Separate Russian Culture and Politics

Russian people are more than just the stereotype given to them by their authoritarian government.

Sima Doctoroff, Staff Writer

When I told friends and acquaintances that I would be going to Saint Petersburg, Russia for over half of my winter break, I was met with mixed responses. Some of my peers were interested about the country whose culture I have grown up with, some were obviously judging my choices but pretended to be interested anyway and some flat-out wrinkled their noses and asked, “why?”

It’s no secret that Russia is a controversial international power. In fact, a poll concluded that most Americans deem Russia unfriendly and an “enemy.” Russian values are perhaps opposite of those of Americans, and I can say from personal experience that yes, Russia does still closely resemble a communist country. Additionally, controversies surrounding President Trump, his campaign and alleged collusion with Russia have led to tension between Russia and the United States. It‘s important to mention that recently, a bipartisan committee gathering facts on the election revealed that they have found no evidence linking Trump’s campaign to Russia. Regardless, in the years since the 2016 presidential election, Russia has been put under fire for attacking democratic values and, in the process, the Russian people have been portrayed in a disingenuous way.

I take politics to heart, and it tends to become intertwined with every opinion I have. When I first learned of the Russia-centered theories about the 2016 election, I was upset and torn. I felt I had to choose between two countries which I consider a vital part of my identity, a feeling which increased tenfold when I was on the plane flying to Russia. The last time I had visited was before Trump had taken office. I honestly did not know what to expect. How politically laden would my visit be? How would people react if they heard me speaking English with my American accent?

When I landed, I found no political news and certainly no flashy headlines denouncing the U.S. or any other country. In fact, newsstands displayed magazines with American celebrities on the covers. Throughout my whole trip, the sheltered nature of the Russian public became more and more clear, and I realized that they did not pay attention to politics, nor did they seem to have any desire to. As I realized this, antagonizing them became more and more difficult. They were simply happy with the way things were. On New Year’s Eve, when the clock struck midnight, every Russian family must have been gazing raptly at their television, and Vladimir Putin told them exactly what they wanted to hear. That Russia will have another fantastic year, and that he wished the best for every Russian citizen watching.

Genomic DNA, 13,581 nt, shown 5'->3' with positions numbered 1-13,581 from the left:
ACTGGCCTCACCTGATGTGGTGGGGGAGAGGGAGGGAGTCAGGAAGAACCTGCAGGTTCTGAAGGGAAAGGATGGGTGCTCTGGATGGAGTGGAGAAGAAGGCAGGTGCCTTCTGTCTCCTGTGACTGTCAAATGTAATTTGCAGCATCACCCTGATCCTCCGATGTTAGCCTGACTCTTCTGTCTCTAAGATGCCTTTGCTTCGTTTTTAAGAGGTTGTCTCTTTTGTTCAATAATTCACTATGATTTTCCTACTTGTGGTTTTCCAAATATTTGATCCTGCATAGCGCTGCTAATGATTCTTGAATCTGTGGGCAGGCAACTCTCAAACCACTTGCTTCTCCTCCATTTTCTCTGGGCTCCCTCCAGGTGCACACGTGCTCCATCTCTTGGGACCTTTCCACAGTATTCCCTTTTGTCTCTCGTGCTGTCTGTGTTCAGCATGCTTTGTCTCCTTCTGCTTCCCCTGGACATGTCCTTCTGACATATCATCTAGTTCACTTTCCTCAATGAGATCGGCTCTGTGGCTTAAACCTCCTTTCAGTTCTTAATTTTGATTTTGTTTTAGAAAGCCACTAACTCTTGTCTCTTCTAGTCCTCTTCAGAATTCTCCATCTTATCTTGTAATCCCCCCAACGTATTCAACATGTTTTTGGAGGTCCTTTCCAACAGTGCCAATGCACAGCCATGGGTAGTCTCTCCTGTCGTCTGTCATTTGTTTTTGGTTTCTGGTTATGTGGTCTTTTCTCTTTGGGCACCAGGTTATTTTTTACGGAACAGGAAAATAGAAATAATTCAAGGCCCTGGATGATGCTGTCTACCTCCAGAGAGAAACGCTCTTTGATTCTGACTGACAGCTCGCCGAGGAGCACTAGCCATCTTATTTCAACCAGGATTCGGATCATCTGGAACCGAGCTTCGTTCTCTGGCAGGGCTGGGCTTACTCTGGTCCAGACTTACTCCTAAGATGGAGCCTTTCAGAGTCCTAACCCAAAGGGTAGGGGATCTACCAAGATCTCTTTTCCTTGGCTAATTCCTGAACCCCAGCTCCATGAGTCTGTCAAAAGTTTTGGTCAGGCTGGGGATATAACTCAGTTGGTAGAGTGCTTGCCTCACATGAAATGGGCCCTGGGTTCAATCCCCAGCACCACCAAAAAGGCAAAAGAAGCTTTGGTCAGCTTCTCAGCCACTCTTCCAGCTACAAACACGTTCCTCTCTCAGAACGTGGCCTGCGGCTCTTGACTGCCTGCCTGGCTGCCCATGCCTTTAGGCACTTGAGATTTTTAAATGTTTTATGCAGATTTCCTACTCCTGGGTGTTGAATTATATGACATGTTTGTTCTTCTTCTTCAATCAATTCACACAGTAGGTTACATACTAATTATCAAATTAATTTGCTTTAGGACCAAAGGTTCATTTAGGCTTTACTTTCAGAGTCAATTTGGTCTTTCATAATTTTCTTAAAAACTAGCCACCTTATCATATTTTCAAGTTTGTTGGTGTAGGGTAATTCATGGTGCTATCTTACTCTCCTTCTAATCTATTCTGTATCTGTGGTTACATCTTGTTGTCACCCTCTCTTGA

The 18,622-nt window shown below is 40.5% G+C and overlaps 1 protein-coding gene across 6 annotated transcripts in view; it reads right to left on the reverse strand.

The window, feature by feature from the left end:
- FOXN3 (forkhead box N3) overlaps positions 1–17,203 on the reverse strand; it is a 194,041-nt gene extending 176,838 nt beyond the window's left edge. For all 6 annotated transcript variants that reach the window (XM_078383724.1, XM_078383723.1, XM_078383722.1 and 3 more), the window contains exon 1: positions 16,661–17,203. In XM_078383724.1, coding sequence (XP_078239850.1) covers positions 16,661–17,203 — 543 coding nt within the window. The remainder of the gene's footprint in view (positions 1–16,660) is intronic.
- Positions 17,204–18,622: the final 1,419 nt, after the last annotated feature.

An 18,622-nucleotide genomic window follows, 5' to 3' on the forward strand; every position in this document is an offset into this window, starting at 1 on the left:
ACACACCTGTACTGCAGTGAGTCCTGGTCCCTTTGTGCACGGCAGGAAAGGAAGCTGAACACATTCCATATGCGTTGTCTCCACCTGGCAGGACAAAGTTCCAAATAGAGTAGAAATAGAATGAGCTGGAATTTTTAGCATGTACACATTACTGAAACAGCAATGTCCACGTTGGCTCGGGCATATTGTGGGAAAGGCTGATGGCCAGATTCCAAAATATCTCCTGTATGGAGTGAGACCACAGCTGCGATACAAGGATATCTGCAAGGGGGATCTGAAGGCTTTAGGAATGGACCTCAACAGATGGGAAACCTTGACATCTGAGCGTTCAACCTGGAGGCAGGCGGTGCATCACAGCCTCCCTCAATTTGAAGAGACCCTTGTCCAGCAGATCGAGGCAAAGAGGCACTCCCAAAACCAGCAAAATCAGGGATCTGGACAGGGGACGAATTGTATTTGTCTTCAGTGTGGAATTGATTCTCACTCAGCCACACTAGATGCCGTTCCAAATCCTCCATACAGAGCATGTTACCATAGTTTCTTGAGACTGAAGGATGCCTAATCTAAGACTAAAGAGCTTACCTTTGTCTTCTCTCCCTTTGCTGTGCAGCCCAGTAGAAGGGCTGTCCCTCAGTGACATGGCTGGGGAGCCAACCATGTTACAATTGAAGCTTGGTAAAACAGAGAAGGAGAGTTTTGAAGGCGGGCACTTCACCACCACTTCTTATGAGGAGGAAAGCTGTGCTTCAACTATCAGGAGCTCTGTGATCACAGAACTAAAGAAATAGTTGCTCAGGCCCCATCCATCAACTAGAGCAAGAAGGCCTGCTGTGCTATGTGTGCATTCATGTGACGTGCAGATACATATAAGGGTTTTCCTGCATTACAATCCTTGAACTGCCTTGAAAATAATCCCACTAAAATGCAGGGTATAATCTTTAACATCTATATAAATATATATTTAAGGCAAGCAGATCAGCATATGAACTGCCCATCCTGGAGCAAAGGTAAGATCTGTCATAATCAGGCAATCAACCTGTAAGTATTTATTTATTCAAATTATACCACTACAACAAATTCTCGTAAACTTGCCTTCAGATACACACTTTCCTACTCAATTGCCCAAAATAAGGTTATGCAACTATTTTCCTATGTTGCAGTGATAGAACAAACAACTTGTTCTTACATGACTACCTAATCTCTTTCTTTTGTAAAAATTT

I began thinking that perhaps it would be best to discount Russian politics entirely while I was in that country. I figured that when I got back to the U.S., I would go back to confusing myself and grappling with my two identities, but while I was in Russia, I would make an attempt to simply appreciate the culture.

Russian culture is not popular in the U.S. Everyone knows of the stereotype that Russians like to walk around in the snow and wear fur, but there is much more to the country than those visceral characteristics alone. Russia’s history is extremely rich. Their architecture is exquisite and they are in fact some of the best at producing perfection in figure skating, ballet and (yes) the making of fur coats. I understand that it’s hard to focus on the beauty of a country whose government has been accused of meddling with the most recent U.S. presidential election. But perhaps if things were not so cut and dry, there would be less animosity and more of a gray area between the classifications of a country as allegedly good or evil. We face a major problem in antagonization of opposing groups, based on little more than hysteria, emotion and group thinking. Unfortunately, impartial logic is lacking and so is sympathy for other groups.

By the end of my time in Russia, I reached the conclusion that it is close-minded and inhumane to see nothing about a country except for its politics. Hating an entire group of people — along with their culture and history — because of something their administration has done is ridiculous. However, politics are still a relevant part of every society, and it is idiotic to denounce it completely. The best system would be to keep politics and culture separate, and thus give even controversial groups credit as more than manifestations of their current leading party.

Opinions expressed on the editorial pages are not necessarily those of WSN, and our publication of opinions is not an endorsement of them.

Email Sima Doctoroff at [email protected]

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